We do not use the term “dead name” when referring to Kris before they transitioned. Kerri is Kris’s BIRTH name- the name given at birth. Kris went by the name Kerri and lived as our daughter for 18-1/2 years. Kerri is not dead- she’s just not here. Parts of her live on in Kris but not all of her. We don’t go out of our way to talk about Kerri or once having a little girl, but there are times when it makes more sense. And quite honestly, I love Kris. I loved Kris when they were Kerri. I loved Kris when they used male pronouns and I loved Kris when they used female pronouns. I love Kris. My sons grew up with Kerri. She is part of the foundation of their entire childhood and our family’s story. None of that takes anything away from Kris or our love for Kris. We have all talked about it and if Kris expressed that we do it differently, we would do it in a heartbeat.

There are pictures of Kris growing up displayed in our house. They show who Kris was. For awhile, Kris didn’t want anything up that showed them as a girl and I respectfully removed them all, only leaving out the ones that Kris approved. Time passes and Kris was okay with a few coming back out. I was so glad that I didn’t get rid of all of them.

Sometimes I miss my daughter. I suspect I always will. I realize that I probably miss the idea of her more than the reality of her. I’m okay with that. And for those months last year it felt like she was back. And if you look back at that time, you’ll find that I didn’t write much. I hope to be able to write about that time someday because I think it’s important for other parents of gender-fluid kids to hear about it. Even in the land of parents of transgender kids there are some who believe in the gender binary and I think that some of my unresolved feelings in that area floated to the surface during Kris’s recent girl stage. So, sometimes I miss my daughter and IT IS OKAY! It does not detract from my love for Kris.

Because my child’s gender is fluid, my experiences and emotions are also going to be fluid. They won’t follow a “female to male” norm. And someone else’s experience with a gender-fluid child could be (and most likely is) completely different than mine.

If I was to post some of these things in the support groups I’ve mentioned, there’s a pretty good chance I could find myself under attack. I’ve been seeing it happen regularly to some unsuspecting person who is trying to figure out which way is up and they use the wrong pronouns or their child’s birth name because they aren’t ready to let go. Don’t get me wrong— these groups are filled with kind, gentle, loving people who are quick to support and compassion—- but when you are feeling like you can’t keep your head above water, it’s the cutting words of the others- those are the ones that make you slip down lower. If you are new to this world, you don’t know any better and to be harshly reprimanded and accused of “dead naming” your child? Of not being supportive? Of being selfish because you need support and you thought you were in a safe place at a time when nothing feels quite right?

I don’t post these things because I don’t need to. I’ve worked through this. I’ve had countless conversations with Kris about the Do’s and Don’ts.

If I encounter someone who has set off a war unintentionally, I will be quick to reassure them and support them and let them know that what they are feeling, doing, saying, is okay. I will not engage in combat though. I realize that someone has to. But right now, I’m fully entrenched in two other ongoing battles that are consuming all of my energy.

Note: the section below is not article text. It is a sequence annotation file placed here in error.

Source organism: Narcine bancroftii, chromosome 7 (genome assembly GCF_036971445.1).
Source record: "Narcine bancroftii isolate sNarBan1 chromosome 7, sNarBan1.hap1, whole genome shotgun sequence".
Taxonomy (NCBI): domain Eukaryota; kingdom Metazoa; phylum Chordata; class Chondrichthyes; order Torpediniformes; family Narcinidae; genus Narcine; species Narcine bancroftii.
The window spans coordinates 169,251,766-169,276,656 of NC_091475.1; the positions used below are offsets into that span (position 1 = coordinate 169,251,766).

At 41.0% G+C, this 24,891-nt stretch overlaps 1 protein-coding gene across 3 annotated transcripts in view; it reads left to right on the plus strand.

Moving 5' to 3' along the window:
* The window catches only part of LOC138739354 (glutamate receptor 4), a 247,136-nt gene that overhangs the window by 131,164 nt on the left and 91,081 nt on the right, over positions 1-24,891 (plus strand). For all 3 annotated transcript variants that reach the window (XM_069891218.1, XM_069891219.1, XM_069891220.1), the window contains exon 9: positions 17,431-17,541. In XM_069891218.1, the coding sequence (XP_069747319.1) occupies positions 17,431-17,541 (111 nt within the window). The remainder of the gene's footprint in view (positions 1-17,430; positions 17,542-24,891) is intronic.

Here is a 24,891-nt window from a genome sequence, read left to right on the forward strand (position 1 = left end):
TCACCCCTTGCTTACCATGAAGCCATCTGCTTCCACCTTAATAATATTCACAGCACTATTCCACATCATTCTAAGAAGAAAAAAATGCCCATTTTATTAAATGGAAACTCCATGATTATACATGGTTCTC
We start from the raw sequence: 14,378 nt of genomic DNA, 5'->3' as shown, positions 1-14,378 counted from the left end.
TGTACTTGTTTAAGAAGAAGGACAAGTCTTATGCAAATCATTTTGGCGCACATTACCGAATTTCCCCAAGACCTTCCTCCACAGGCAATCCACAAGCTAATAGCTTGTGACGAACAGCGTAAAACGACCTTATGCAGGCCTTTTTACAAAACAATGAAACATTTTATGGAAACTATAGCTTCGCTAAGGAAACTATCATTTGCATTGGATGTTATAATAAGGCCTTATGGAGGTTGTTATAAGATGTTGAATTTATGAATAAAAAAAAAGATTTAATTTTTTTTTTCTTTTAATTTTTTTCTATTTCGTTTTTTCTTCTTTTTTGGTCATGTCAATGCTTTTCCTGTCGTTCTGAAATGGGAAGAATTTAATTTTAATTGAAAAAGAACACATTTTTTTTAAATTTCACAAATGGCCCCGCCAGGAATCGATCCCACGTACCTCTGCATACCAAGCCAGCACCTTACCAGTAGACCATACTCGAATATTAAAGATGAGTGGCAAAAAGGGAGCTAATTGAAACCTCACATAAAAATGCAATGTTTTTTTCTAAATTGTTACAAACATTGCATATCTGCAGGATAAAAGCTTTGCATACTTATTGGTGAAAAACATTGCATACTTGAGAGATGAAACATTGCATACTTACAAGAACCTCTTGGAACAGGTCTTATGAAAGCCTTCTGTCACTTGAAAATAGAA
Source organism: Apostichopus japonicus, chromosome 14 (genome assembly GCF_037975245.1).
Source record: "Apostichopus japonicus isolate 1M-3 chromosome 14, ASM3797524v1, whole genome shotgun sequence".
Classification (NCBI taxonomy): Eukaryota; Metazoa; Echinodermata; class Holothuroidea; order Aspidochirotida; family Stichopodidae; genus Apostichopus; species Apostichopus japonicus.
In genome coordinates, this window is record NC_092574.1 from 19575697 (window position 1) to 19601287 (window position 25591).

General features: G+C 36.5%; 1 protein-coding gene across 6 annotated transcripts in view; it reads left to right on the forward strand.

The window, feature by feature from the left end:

What’s the point here? I don’t know. I can’t help but refer back to the title- Where did compassion go?

I’m posting without editing because if I do, this will sit in the shadows with so many other drafts. I apologize for typos- this is me in this moment and one day, I know that I will come back and edit it.

Peace and Love,

Kat

Pick Up a Book and Read!

seussA note from Kat- I’m still more down than up in my never ending recovery and here is the proof. I thought I was on the upswing and wrote this post…..and never published it. But it might be a good thing I did because I just caught a typo- the horror! So, better late than never–

In 1997, the NEA (National Education Association) created Read Across America. This initiative is to encourage reading and it is celebrated each year on March 2nd, the birthday of one of the most popular authors of children’s book- Dr. Seuss.

In honor of one my personal favorite authors, I would like to share a few Dr. Seuss quotes:

  • “You’re never too old, too wacky, too wild, to pick up a book and read to a child.”
  • “You’ll get mixed up, of course, as you already know. You’ll get mixed up with many strange birds as you go. So be sure when you step, step with care and great tact and remember that life’s a great balancing act. Just never forget to be dexterous and deft. And never mix up your right foot with your left.”
  • “Don’t give up. I believe in you all. A person’s a person no mater how small.”
  • “And will you succeed? Yes! You will, indeed! (98 and 3/4 percent guaranteed)”
  • “You’ll miss the best things if you keep your eyes shut.”
  • “If things start happening, don’t worry, don’t stew, just go right along and you’ll start happening too.”

Do you have a favorite Dr. Seuss quote or book? Dr. Seuss has made many appearances on my blog. He made my list- 10 Favorite Books I Read to My Children When They Were Young and last year, I shared more favorites with ““Today was good. Today was fun. Tomorrow is another one.” This year Dr. Seuss’s Sleep Book tops three year old Beej’s favorites list. And you better remember to include “Dr. Seuss” at the beginning of the title or else you’ll face the wrath of my little B!

Happy Belated Birthday, Dr. Seuss! Thank you for filling our lives with so many great hours spent reading fun books! If you haven’t done so already, it’s not too late to pick up a book and read to a child!! You can never start instilling a love of reading too soon.

-Kat